The Age of Low tech

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The Age of Low Tech Philippe Bihouix - Edition Anthropocène Seuil - April 2014 - 330 Pages

In the face of the alarming signals of the global crisis; sluggish growth, tensions on energy and raw materials, the collapse of biodiversity, soil degradation and destruction, climate change and widespread pollution, we are being reassured. Green" technologies are said to be on the verge of saving the planet and growth thanks to a fourth industrial revolution, that of renewable energies, smart grids, the circular economy, nano-bio-technologies and 3D printers.
These much-vaunted new technologies consume more scarce resources, are more difficult to recycle and are too complex, yet they lead us into a dead end.

This book demonstrates one by one the mirages of high-tech innovations, and proposes to take the opposite side of the technological race forward by turning to low tech, the "low technologies". It is not a question of going back to the candle, but of maintaining a level of comfort and pleasant civilization while avoiding the shocks of future shortages. If the author puts down our last illusions, it is to better explore the possible paths towards a sustainable economic and industrial system in a finite planet.

Pessimistic author? Yet he has a good dose of humor! He begins by taking Saint-Exupéry to task: "Forgive me, my dear "Saint-Exupéry", for propelling you by this single reflection..." to conclude with Louis-Sébastien Mercier on a "In the meantime, let's try to make things passable, or, if it's still too much, let's at least dream that they are (...)".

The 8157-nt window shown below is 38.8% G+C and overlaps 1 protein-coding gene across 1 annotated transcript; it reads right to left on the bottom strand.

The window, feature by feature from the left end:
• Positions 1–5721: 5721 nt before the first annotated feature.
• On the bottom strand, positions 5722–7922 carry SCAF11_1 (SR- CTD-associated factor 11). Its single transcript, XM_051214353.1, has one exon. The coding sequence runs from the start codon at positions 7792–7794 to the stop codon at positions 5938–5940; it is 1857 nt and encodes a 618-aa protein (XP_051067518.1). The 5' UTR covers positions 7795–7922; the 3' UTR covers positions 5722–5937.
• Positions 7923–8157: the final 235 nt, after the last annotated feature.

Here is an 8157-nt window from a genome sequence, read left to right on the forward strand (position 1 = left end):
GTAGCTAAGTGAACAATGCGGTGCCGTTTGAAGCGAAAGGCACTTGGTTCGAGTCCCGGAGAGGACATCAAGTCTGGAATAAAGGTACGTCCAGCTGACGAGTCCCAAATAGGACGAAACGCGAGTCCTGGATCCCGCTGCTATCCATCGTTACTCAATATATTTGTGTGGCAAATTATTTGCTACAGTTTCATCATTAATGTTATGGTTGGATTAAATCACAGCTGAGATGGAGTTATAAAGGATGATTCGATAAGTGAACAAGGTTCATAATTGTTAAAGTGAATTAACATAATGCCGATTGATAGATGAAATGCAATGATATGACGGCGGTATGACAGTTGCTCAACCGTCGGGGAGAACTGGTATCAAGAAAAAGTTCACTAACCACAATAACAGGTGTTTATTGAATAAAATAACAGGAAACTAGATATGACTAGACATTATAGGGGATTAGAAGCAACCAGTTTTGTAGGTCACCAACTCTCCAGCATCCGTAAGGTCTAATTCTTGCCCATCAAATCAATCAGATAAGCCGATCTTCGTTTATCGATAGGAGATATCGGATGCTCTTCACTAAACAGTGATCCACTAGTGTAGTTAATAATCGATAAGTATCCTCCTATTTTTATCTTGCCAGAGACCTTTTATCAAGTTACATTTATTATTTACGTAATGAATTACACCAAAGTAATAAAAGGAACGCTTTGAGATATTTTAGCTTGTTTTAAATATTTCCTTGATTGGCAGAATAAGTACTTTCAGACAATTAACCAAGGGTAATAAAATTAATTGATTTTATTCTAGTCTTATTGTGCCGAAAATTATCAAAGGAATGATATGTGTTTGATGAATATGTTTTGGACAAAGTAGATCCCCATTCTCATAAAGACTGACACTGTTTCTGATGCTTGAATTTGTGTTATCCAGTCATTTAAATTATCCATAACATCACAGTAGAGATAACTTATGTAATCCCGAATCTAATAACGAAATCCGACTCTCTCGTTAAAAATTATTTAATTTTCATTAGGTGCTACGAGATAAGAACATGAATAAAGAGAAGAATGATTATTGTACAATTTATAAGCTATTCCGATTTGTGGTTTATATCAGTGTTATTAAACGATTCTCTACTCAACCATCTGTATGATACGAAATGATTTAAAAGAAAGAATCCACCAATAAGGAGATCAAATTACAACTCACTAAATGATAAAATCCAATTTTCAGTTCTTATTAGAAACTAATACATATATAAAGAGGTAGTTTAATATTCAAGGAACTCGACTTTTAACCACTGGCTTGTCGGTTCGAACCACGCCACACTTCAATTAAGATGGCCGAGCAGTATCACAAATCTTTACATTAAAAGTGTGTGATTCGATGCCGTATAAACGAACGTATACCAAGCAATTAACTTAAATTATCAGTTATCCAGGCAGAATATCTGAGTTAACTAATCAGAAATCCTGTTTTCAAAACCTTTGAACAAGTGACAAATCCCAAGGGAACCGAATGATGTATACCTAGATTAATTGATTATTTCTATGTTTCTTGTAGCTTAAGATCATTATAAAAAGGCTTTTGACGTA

Philippe Bihouix is an engineer specializing in the finiteness of mining resources and its close interaction with the energy issue. With a generalist background, he worked as a construction engineer, then as a consulting engineer in many industrial sectors (energy, chemicals, transport, telecommunications, aeronautics, etc.) for almost ten years. He also spent a year as head of mission in a humanitarian NGO in the Democratic Republic of Congo and Angola. He currently works in rail freight.

He is co-author of the book Quel futur pour les métaux, (2010) which deals with the finiteness of mining resources and its close interaction with the energy issue, poses the technical and societal limits of recycling and the circular economy, and denounces the relevance of green growth and the technological headlong rush of the economy.

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